JAMN, SEFE, RAYS, LEXG, TFER, etc.
John Bell, Alexander John Hunter, Thomas Edward Hunter, Shane Whittle, etc.
The amazing part of all this is that the Hunter Brothers managed to steal more than “$1.2 million from investors primarily in the U.S. who paid $47 apiece for annual newsletter subscriptions.” Also, they managed to defraud 75,000 “investors”, who appear to be lacking in understanding as to the workings of the darker side of modern society, out of millions of dollars by convincing these “investors” that a stock picking robot, which the Hunter Brothers had “invented”, could identify penny stocks that were set to more than double in price. In fact, according to the SEC, “Alexander Hunter wrote that the software should ‘not actually find stocks at all. It should connect to my database and simply request any new stocks I have put in.'” At least Shane Whittle puts some effort into setting up a penny stock company as material for a stock SCAM.
One hundred years ago, or even 15 years ago, it was possible to be successful with such simplistic con schemes because the information required to identify such SCAMS was not readily available. However, in the modern era in which a tremendous volume of information is available to anyone who can use Google, it seems that such schemes should not succeed today. Nevertheless, gullible investors who are looking for a get-rich-scheme fall victim to these schemes and then go crying to the SEC when they have lost their life savings. They could preserve their money by going to the SEC EDGAR website before giving their money to the criminals.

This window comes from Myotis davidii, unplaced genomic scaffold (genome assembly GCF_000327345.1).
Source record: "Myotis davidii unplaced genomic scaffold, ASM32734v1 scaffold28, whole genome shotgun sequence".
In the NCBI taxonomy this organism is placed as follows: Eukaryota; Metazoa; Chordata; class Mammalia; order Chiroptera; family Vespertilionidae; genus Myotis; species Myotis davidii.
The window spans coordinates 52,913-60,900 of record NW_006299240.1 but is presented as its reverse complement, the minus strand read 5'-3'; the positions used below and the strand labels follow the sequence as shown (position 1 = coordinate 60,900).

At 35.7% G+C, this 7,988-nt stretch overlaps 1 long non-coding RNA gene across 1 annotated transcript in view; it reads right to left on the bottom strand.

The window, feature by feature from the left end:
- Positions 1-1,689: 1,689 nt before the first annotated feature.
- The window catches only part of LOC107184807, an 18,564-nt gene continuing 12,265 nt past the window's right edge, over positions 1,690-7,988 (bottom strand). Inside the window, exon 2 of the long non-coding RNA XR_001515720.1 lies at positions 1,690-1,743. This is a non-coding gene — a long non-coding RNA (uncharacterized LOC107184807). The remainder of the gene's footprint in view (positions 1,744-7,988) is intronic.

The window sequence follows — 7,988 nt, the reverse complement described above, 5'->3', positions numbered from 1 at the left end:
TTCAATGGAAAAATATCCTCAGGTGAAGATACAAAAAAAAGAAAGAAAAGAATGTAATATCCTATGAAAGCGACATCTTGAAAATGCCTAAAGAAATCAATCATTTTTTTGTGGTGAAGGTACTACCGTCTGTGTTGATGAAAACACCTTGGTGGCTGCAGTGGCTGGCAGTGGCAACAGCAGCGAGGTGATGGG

Making money in the market is not terribly difficult. Have a solid investment strategy, stick to that strategy even if the market is increasing rapidly or decreasing rapidly, buy some microcaps that have sound fundamentals but have not yet been discovered by the big boys on Wall Street, and buy some mid-caps and large-caps that will create a solid foundation of stocks that you will hold until you die. Understand that Mr. Market is in a very bad mood about half of the days and is in a very good mood about half of the days. When he is in a very bad mood for a good number of days, then buy solid stocks that are set to increase in value and that will pay a dividend. When he is in a very good mood, stay calm and enjoy the increase in your portfolio.
Preserve your capital by staying away from any stock that is being pushed by promoters. By the way, that was one of the “don’ts” articulated by Philip Fisher in 1958. Kenneth Fisher is correct, there is nothing new in the market.
Nathan A. Busch